Poland, which itself emerged from Soviet-imposed communism only in 1989, has called for a strong NATO troop presence in eastern Europe.
Still, Russia says deployment of significant NATO forces in eastern European countries close to Russia would violate the 1997 Founding Act, a cooperation agreement between Moscow and the alliance.
Lithuanian President Dalia Grybauskaite said the deployments would "strengthen our readiness for collective defense and will add to ensuring safety of our people."
Kirby said the first company-sized contingent of about 150 US paratroopers from the US Army's 173rd Infantry Brigade Combat Team based in Italy would arrive in Poland on Wednesday.
Additional companies will travel to Lithuania, Latvia and Estonia and would be in place by Monday, he said.
Beyond the troop deployments, the Pentagon also announced the return of the frigate USS Taylor to the Black Sea, just as the guided-missile destroyer USS Donald Cook prepares to depart.
A US Navy official, speaking on condition of anonymity, said Cook arrived in the Black Sea on Tuesday and was expected to overlap with the Taylor for a couple of days.
The United States has announced an operation to deploy 600 troops to Poland and Baltic states ahead of the upcoming military drills, Pentagon's spokesman said Tuesday.
"I can announce today that a company-size contingent of paratroopers from the US Army Europe's 173rd Infantry Brigade Combat Team airborne, which is based in Vicenza, Italy, will arrive in Poland tomorrow to begin exercises with Polish troops," Rear Admiral John Kirby told reporters at a daily briefing. Kirby said the drills would last for about a month.
The first 150 US troops will land in Poland on 23 April, with additional 450 paratroopers to be deployed in Estonia, Latvia and Lithuania in the coming days. In a separate development, Estonia's Defense Ministry said Tuesday it was expecting a brigade of 150 US troops to come to Estonia by 5 March to take part in a military exercise codenamed Spring Storm.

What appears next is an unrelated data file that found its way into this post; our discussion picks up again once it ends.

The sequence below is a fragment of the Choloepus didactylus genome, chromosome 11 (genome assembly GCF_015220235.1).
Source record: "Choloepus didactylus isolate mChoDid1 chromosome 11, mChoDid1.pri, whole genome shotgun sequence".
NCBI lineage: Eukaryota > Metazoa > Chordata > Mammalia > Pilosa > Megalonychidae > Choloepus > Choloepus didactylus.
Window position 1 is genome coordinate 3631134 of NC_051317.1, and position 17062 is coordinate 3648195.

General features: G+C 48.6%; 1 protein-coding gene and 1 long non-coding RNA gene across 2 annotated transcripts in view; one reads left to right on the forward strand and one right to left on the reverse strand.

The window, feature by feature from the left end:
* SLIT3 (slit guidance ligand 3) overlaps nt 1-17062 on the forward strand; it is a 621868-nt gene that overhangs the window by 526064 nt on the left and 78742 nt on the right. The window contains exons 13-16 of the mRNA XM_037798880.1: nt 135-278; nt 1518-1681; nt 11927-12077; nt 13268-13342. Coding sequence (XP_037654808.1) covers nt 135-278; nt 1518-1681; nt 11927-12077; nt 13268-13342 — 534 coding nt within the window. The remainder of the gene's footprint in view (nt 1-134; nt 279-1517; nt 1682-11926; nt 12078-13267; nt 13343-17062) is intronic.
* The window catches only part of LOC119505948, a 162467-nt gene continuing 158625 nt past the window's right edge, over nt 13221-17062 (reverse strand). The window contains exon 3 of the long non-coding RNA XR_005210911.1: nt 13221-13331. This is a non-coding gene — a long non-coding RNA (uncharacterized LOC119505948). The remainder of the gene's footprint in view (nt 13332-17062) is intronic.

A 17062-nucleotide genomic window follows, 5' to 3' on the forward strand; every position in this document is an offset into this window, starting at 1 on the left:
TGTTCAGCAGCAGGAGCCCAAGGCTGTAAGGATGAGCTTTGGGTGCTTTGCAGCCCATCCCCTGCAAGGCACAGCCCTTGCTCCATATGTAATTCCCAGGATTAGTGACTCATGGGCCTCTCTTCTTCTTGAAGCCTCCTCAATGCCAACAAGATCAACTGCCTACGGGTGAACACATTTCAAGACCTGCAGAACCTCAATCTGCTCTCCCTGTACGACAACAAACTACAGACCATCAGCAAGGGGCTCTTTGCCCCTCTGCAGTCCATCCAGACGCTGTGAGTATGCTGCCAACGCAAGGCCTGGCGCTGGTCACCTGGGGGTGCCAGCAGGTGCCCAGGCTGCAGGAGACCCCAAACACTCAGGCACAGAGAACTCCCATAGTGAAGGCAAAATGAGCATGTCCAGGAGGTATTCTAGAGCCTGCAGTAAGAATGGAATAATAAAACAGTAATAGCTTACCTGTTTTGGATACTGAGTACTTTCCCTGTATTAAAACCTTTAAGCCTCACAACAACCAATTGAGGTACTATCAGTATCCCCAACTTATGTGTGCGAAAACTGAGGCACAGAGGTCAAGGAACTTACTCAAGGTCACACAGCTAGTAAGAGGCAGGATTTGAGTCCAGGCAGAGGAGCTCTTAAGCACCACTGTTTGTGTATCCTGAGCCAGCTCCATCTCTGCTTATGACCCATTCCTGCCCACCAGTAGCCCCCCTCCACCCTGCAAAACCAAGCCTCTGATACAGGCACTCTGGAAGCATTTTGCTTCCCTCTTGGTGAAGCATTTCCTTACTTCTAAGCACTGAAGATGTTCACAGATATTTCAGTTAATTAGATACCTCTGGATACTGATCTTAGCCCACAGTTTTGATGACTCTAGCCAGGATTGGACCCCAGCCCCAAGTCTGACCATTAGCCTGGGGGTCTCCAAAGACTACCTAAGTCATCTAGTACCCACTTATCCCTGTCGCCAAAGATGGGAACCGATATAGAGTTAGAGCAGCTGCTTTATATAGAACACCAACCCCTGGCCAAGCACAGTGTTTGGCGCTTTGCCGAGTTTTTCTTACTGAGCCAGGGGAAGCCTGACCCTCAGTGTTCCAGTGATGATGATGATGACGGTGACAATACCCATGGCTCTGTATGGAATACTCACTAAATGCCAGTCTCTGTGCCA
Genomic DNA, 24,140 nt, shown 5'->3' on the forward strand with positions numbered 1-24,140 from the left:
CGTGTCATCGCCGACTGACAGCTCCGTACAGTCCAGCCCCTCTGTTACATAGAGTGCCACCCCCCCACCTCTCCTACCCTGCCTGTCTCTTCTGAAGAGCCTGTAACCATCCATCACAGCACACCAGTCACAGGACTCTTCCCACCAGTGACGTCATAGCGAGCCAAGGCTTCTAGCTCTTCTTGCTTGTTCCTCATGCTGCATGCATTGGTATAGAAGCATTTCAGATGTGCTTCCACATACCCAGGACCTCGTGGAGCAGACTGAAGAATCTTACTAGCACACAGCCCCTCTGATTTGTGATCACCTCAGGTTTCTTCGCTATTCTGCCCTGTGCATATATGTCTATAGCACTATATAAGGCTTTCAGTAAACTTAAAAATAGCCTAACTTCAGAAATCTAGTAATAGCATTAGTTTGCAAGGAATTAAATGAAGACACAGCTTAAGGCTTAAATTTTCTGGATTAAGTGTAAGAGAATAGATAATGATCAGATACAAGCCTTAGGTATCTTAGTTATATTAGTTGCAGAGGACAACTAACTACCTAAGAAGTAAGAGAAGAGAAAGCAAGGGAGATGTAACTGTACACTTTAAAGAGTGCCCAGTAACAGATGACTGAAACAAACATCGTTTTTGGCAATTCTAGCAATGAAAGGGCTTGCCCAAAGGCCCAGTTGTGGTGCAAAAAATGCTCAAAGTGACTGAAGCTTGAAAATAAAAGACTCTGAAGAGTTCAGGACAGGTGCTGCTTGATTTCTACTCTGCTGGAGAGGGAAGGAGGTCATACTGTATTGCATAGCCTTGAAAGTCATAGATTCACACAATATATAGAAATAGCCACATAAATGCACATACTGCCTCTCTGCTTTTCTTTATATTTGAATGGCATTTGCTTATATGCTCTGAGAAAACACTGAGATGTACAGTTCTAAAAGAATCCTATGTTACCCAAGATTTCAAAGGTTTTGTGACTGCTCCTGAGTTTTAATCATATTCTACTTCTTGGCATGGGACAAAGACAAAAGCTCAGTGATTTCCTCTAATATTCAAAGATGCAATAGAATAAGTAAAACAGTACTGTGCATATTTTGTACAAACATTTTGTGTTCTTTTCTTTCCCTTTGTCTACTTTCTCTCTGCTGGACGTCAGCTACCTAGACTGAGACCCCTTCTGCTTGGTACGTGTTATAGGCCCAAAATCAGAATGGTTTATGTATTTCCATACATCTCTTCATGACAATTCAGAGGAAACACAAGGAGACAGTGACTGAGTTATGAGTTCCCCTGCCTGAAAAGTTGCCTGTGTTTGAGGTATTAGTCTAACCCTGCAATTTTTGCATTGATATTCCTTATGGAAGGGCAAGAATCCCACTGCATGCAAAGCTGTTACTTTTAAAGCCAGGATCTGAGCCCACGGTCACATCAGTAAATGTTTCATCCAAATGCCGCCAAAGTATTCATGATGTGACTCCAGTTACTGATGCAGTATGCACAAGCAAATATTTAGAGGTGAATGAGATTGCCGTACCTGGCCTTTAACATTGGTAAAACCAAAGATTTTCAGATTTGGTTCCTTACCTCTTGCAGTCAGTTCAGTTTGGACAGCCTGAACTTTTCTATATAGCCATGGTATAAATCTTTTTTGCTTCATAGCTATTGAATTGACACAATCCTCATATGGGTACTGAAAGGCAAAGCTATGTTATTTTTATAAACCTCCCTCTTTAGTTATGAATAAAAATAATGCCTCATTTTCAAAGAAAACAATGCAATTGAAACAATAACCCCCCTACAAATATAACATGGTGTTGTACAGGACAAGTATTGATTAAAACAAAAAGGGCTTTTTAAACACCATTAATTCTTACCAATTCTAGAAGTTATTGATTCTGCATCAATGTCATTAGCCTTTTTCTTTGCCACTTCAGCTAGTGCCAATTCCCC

Estonia's Minister of Defense, Sven Mikser, said the deployment would bolster the country's defenses and mark the beginning of a large-scale "US and NATO forces' re-deployment across Europe".
The US military presence in the Baltic region and Estonia, in particular, will give a significant boost to NATO's containment policy and show its commitment to Europe's security and collective defense, the Estonian military chief opined. Last Friday, Polish Defense Minister Tomas Semonyak said in an interview with the Washington Post after his meeting with US's Chuck Hagel that the two allies would soon announce US army deployments to Poland on the heels of the escalating Ukrainian crisis.
The US Department of Defense later refuted this claim, saying it was contemplating a series of measures designed to boost Europe's defenses in air, on land and at sea. NATO's chief Anders Fogh Rasmussen earlier said the alliance was going to send additional forces to Eastern Europe. It also admitted to flying more air-policing and surveillance missions over Poland, Romania and the Baltic trio.